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    You are in: Home / Community Forums / Breads & Baking / Corn bread
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    Corn bread

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    PaulO in MA
    Fri Oct 11, 2013 4:49 pm
    Food.com Groupie
    Darn it! Put in 1/2 cup water, rather than 1/3 cup. Not much of a difference since it already has 2 cups buttermilk. I hope.

    Never knew that corn bread loaves are called corn light bread. A search for that term gives a lot of recipes.
    PaulO in MA
    Sat Oct 12, 2013 8:32 am
    Food.com Groupie
    My wife liked it. I thought it was o.k. A bit too buttermilky for me..

    My wife's mom is from the south. I'm a New Englander. icon_smile.gif
    Red Apple Guy
    Sat Oct 12, 2013 1:18 pm
    Forum Host
    PaulO in MA wrote:
    Darn it! Put in 1/2 cup water, rather than 1/3 cup. Not much of a difference since it already has 2 cups buttermilk. I hope.

    Never knew that corn bread loaves are called corn light bread. A search for that term gives a lot of recipes.


    "Light bread" in the South is an older term used to distinguish between a sandwich loaf and cornbread or pones of cornbread. Another term was "loaf bread". If you made cornbread in a loaf pan, I can see calling that corn light bread.
    PaulO in MA
    Mon Oct 14, 2013 3:13 pm
    Food.com Groupie
    Decided to type up a couple of yeast corn bread recipes.

    Anadama Batter Bread

    Homemade Breads. By the Food Editors of Farm Journal. Doubleday & Company, Inc., Garden City, New York, 1969.

    Easy bread to make – no kneading, only one rising - has homemade taste.

    ¾ c. boiling water
    ½ c. yellow oatmeal
    3 tblsp. soft shortening
    ¼ c. molasses
    2 tsp. salt
    1 pkg. active dry yeast
    ¼ c. warm water (110 to 115 °)
    1 egg
    2 ¾ c. sifted all-purpose flour

    Stir together boiling water, cornmeal, shortening, molasses, and salt. Cool to lukewarm.

    Sprinkle yeast on warm water; stir to dissolve.

    Add yeast, egg and 1 ¼ c. flour to cornmeal mixture. Beat with electric mixer at medium speed 2 minutes, scraping sides and bottom of bowl frequently. (Or beat 300 vigorous strokes by hand.)

    With spoon, beat and stir in remaining flour, a little at a time, until batter is smooth.

    Grease an 8 ½- x 4 ½- x 2 ½-inch loaf pan and sprinkle with a little cornmeal and salt. Spread batter evenly in pan and, with floured hand, gently smooth top and shape loaf. Cover and let rise in a warm place until batter just reaches top of the pan, about 1 ½ hours.

    Bake in moderate oven (375 °) 50 to 55 minutes, or until oaf tests done. (Tap with fingers. If there’s a hollow sound, the loaf is done.) Crust will be dark brown. Remove from pan to rack at once, brush top with melted butter. Cool in place free from drafts before slicing. Makes 1 loaf.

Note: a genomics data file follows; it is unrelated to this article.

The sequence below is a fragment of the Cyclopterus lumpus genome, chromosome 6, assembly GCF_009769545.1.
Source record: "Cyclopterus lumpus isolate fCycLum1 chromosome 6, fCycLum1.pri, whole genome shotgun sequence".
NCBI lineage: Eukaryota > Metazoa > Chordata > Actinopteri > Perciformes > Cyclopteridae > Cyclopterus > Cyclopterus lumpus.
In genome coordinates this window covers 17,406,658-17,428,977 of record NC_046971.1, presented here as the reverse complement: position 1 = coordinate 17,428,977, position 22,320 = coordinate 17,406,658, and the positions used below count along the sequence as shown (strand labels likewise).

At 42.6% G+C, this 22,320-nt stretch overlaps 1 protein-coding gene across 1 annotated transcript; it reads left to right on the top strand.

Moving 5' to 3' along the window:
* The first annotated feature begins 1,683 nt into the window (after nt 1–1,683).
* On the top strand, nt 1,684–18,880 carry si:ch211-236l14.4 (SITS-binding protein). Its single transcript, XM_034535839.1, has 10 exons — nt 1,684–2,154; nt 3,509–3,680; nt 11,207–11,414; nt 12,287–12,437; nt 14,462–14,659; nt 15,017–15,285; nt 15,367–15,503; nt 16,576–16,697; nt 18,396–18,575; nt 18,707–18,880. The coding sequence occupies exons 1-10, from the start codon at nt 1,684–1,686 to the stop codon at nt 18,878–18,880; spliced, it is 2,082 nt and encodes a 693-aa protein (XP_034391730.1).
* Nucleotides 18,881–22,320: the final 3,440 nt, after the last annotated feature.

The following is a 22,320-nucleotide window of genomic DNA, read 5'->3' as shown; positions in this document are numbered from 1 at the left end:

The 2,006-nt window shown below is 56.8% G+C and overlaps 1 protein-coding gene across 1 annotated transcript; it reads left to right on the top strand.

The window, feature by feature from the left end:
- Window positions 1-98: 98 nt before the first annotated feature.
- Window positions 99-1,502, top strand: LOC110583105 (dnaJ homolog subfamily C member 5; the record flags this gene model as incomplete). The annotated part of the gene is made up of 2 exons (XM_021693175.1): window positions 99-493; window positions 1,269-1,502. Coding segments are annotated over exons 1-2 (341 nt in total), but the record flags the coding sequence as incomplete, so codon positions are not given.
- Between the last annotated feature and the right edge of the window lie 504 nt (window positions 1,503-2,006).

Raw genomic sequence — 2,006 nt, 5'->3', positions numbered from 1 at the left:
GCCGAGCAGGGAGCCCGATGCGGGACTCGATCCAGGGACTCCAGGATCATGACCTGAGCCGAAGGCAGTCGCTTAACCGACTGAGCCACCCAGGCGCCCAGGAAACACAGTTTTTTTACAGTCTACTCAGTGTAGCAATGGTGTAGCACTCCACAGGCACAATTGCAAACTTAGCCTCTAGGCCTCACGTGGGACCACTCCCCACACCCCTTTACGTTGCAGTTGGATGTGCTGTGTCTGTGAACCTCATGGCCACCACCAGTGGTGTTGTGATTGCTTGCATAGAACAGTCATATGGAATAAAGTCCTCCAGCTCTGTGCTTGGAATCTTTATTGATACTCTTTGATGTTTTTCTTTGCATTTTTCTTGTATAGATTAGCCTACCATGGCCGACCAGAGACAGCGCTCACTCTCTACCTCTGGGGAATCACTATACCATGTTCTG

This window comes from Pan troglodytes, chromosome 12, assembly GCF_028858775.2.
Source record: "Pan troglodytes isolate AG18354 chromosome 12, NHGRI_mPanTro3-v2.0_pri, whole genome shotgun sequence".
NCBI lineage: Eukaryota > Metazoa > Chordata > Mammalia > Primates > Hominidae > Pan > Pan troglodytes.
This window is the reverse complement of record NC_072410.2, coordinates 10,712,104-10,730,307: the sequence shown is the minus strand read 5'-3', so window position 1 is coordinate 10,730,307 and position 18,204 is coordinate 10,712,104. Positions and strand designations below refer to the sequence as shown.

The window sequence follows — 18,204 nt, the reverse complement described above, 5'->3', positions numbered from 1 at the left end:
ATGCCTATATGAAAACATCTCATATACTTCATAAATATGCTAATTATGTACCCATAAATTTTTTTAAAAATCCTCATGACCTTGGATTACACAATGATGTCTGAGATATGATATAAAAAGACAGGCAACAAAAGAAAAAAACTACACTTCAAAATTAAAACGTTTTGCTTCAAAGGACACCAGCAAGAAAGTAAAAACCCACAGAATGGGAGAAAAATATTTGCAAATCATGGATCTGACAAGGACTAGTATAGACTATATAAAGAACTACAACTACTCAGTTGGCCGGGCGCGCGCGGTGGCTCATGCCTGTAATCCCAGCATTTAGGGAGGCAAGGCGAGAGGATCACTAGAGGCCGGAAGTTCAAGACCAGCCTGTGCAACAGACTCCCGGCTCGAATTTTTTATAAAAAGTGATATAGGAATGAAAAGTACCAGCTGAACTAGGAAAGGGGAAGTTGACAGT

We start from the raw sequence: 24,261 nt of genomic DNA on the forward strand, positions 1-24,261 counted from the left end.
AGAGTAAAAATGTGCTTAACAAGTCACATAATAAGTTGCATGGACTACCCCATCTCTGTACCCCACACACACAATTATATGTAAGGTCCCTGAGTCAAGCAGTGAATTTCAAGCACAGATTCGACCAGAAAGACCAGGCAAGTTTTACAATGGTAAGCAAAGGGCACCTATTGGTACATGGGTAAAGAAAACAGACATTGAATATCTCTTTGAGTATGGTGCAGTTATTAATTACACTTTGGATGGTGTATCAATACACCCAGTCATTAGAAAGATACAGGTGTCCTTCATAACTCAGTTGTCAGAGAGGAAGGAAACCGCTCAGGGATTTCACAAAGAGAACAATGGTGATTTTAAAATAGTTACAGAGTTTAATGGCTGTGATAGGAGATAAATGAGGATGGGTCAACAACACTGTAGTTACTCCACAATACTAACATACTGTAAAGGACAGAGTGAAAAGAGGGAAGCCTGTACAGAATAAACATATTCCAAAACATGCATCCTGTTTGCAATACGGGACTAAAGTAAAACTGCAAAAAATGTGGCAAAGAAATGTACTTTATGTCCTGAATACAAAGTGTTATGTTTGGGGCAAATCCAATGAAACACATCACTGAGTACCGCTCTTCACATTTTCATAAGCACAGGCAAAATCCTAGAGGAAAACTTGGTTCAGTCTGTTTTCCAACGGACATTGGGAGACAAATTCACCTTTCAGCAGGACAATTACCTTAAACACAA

______________

    Braué’s New England Corn-Meal Shortenin’ Bread

    Braué, John Rahn. Uncle John’s Original Bread Book. Recipes for Breads, Biscuits, Griddle Cakes, Rolls, Crackers, Etc. Galahad Books, New York, 1965.

    Our good friends the railroad men used to deliver dad’s bread all over the country, and this is one of the “Neighbor, let’s trade recipes” results. Several tangy morsels!

    1 package active yeast (or starter)
    1 cup warm water (110 ° F.)
    2 cups water (boiling)
    1 cup yellow corn meal (rolled oats for oatmeal bread)
    ½ cup molasses
    2 teaspoons salt
    6 cups sifted flour (all-purpose, but try a little soy flour)
    2 tablespoons shortening

    Pour boiling water into a large bowl mit der corn meal slowly, then add salt, shortening, and molasses. Cool to lukewarm. (Note change in procedure; according to a Down-Easter, this is the secret.) Then place yeast in warm water and stir until completely dissolved. Add yeast water and enough flour to cornmeal mixture to make dough stiff. Turn onto lightly floured board, knead normally until dough is elastically smooth.

    Place in greased bowl, cover with clean cloth; let rise in a warm place, draftless, until dough has doubled in size, about 1 hour. Cut dough in half and shape into loaves. Place in greased loaf pans, let rise again in a warm place for another hour. Bake in a hot oven (400 °F.) for nearly 1 hour. Brush tops of bread with melted butter and serve proudly!

    Goes great with soups and stews!
    Red Apple Guy
    Mon Oct 14, 2013 3:50 pm
    Forum Host
    Those look tasty, Paul. I've heard a lot about Anadama bread.

    Both recipes have a lower percentage of cornmeal than corn bread (17% vs 50%), but I'll bet they are good.

    Thanks.

    Red
    duonyte
    Mon Oct 14, 2013 7:13 pm
    Forum Host
    I've made anadama bread before, not for a long time - should make it again. So many breads to make!
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